July 13, 2019
This is a part of the list of read books which I maintain. See all of them. You can only find here a blob of notes from the book itself and some thoghts on them. More often than not the actual book is more useful than what you can see here.
Title: The Origins of Virtue Author: Matt Ridley
None of your ancestors die celibate.
Animals (and plants), he concluded, are designed to do things not for their species, or for themselves, but for their genes.
Usually the genetic and the individual interest coincide — but not always.
If the knowledge of torture of others makes you sick, it is a case of sympathy. It can be argued that behaviour based on sympathy is in an important sense egoistic, for one is oneself pleased at others’ pleasure and pained at others’ pain, and the pursuit of one’s own utility may thus be helped by sympathetic action.
The relationship is entirely harmonious; pregnancy is a cooperative effort.
Mother and child are still basically cooperating in the business of rearing the child.
The organism can be conceptualised as an entity which will progressively self-destruct from the moment of its formation.
Back when everybode was a peasant everybody was a jack of all trades.
By gathering rare and protein-rich meat while his wife gathers plentiful but protein-poor fruits, the human couple gets the best of both worlds. No other primate exploits a sexual division of labour in this way.
Society can be greater than the sum of its parts.
So we all pay the collective price of individualism.
Cooperation is a frequent feature of human society; trust is the very foundation of social and economic life.
Its retaliation discourages the other side from persisting whenever defection is tried. Its forgiveness helps restore mutual cooperation. And its clarify makes it intelligible to the other player, thereby eliciting long-term cooperation.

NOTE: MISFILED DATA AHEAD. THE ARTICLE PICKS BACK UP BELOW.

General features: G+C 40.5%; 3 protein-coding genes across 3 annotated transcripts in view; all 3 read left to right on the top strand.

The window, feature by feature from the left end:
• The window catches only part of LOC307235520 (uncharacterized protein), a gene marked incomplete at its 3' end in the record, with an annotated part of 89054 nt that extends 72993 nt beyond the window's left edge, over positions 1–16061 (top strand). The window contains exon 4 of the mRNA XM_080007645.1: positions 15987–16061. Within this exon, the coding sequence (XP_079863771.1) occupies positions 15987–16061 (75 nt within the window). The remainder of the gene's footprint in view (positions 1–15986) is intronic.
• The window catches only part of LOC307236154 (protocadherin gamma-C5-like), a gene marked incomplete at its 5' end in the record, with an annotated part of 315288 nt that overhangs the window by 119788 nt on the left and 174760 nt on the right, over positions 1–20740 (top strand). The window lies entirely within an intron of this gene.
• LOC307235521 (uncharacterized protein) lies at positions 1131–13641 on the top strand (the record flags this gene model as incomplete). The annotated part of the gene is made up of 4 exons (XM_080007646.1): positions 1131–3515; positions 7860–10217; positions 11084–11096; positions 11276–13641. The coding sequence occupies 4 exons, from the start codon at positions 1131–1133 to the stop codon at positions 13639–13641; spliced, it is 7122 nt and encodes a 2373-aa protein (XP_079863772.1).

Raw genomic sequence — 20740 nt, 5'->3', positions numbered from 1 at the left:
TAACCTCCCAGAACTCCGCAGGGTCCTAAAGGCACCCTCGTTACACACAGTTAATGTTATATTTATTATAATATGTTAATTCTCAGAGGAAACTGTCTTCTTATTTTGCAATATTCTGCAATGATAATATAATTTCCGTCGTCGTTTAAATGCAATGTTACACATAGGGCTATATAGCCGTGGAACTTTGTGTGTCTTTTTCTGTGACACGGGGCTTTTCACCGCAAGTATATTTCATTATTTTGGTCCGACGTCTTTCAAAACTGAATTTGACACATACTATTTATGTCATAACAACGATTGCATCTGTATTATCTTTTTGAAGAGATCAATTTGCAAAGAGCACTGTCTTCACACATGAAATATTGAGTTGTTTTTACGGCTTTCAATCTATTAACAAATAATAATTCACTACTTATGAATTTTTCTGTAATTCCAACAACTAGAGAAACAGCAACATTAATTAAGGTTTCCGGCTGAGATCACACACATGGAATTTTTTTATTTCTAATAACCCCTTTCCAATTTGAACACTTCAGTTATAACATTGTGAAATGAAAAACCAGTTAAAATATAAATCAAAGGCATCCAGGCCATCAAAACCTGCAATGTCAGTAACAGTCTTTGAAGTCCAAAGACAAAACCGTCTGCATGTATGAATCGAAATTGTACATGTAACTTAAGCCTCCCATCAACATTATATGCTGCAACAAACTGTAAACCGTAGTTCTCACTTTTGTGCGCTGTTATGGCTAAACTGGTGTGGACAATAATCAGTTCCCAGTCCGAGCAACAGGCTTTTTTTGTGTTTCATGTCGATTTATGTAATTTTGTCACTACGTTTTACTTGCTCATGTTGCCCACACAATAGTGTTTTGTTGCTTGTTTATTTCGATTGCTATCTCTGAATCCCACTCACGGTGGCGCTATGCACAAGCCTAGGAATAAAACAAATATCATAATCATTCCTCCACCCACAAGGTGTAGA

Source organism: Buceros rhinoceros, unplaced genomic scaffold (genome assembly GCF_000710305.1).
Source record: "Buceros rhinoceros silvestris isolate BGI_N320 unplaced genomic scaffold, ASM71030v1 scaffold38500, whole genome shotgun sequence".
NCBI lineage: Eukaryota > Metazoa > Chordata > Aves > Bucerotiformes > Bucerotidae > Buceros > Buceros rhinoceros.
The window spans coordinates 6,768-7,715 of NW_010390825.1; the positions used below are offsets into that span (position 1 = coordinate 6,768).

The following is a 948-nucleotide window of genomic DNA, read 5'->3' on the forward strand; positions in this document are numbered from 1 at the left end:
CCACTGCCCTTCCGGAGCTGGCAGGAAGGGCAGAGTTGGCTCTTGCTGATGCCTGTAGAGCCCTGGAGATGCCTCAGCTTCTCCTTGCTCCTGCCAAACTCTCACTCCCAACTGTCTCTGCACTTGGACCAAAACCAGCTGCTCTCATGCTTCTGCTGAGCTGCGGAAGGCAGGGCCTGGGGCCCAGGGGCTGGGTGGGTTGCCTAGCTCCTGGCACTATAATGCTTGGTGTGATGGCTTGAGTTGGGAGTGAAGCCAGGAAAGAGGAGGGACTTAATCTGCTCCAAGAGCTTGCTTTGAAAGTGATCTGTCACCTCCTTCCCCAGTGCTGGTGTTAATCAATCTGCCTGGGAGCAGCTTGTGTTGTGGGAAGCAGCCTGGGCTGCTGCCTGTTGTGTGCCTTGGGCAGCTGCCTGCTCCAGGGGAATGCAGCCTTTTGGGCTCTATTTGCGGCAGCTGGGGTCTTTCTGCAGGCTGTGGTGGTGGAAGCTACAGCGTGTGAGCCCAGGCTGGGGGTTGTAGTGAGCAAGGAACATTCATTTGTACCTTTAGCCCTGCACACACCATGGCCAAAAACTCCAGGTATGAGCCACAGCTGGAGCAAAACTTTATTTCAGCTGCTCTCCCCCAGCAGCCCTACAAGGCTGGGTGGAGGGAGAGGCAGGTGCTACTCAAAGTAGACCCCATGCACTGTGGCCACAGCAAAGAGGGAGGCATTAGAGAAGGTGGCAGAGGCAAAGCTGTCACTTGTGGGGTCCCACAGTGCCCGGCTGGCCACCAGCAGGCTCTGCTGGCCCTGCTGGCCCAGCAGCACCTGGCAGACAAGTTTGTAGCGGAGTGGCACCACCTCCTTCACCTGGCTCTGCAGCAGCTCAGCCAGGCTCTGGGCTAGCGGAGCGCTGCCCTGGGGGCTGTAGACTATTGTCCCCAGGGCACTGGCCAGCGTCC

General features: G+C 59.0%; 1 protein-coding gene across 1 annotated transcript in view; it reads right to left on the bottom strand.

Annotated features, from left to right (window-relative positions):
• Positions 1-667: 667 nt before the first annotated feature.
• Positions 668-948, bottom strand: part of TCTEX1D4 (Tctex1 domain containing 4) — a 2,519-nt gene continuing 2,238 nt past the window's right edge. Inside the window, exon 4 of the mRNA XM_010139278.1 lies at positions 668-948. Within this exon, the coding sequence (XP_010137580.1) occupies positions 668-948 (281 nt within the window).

Trivers assumed that animals and people are usually driven by self-interest yet observed that they frequently cooperate.
The answer is roughly the same as an amoral New Yorker would probably give when asked why he bothers to pay his illegal-immigrant cleaning lady rather than just fire her and get another one next week: because good cleaners are hard to find.
But the lesson for human beings is that our frequent use of reciprocity in society may be an inevitable part of our natures: an instinct.
It simply develops within us as we mature, an ineradicable predisposition, to be nurtured by teaching or not as the case may be. Any why? Because natural seleciton has chosen it to enable us to get more from social living.
Yet given a full chance to act in his own interest, nothing but expediency will restrain him from brutalizing, from maining, from murdering his brother, his mate, his parent or his child. Scratch an ‘altruist’ and watch a ‘hypocrite’ bleed.
You can pick those you know have cooperated in the past, you can pick those whom others have told you can be trusted, and you can pick those who signal that they will cooperate. You can discriminate.
Large, cosmopolitan cities are characterized by ruder people and more casual insult and violence than small towns or rural areas.
You can be as rude as you like to strangers in New York, Paris or London and run only a minuscule risk of meeting the same people again (especially if you are in a car).
Life, it believes, is not a zero-sum game: my success need not be at your expense; two can ‘win’ at once.
It makes better sense to want little and thereby achieve all they want.
Every gift horse was examinated carefully in the mouth and found wanting.
Gifts are given with an element of calculation, and his recipients knew this as well as he did. There is no such thing as a free lunch.
Paradoxes aside, suffice it to say that the human instinct to reciprocate a gift is so string that gifts can be used as weapons.
Giving bood and working in Rwanda both enhance your reputation for virtue and therefore make people more likely to trust you in prisoner’s dilemmas. They scream out ‘I am an altruist; trust me’.
They admire the disinterested altruist; tales of such people’s selflessness become legend.
Biology is a science of exceptions, not rules; of diversity, not grand unified theories.
Those who prefer to believe that dolphins are somehow mystically perfect, peaceable and generally holistic had better stop reading here or risk losing their treassured preconceptions.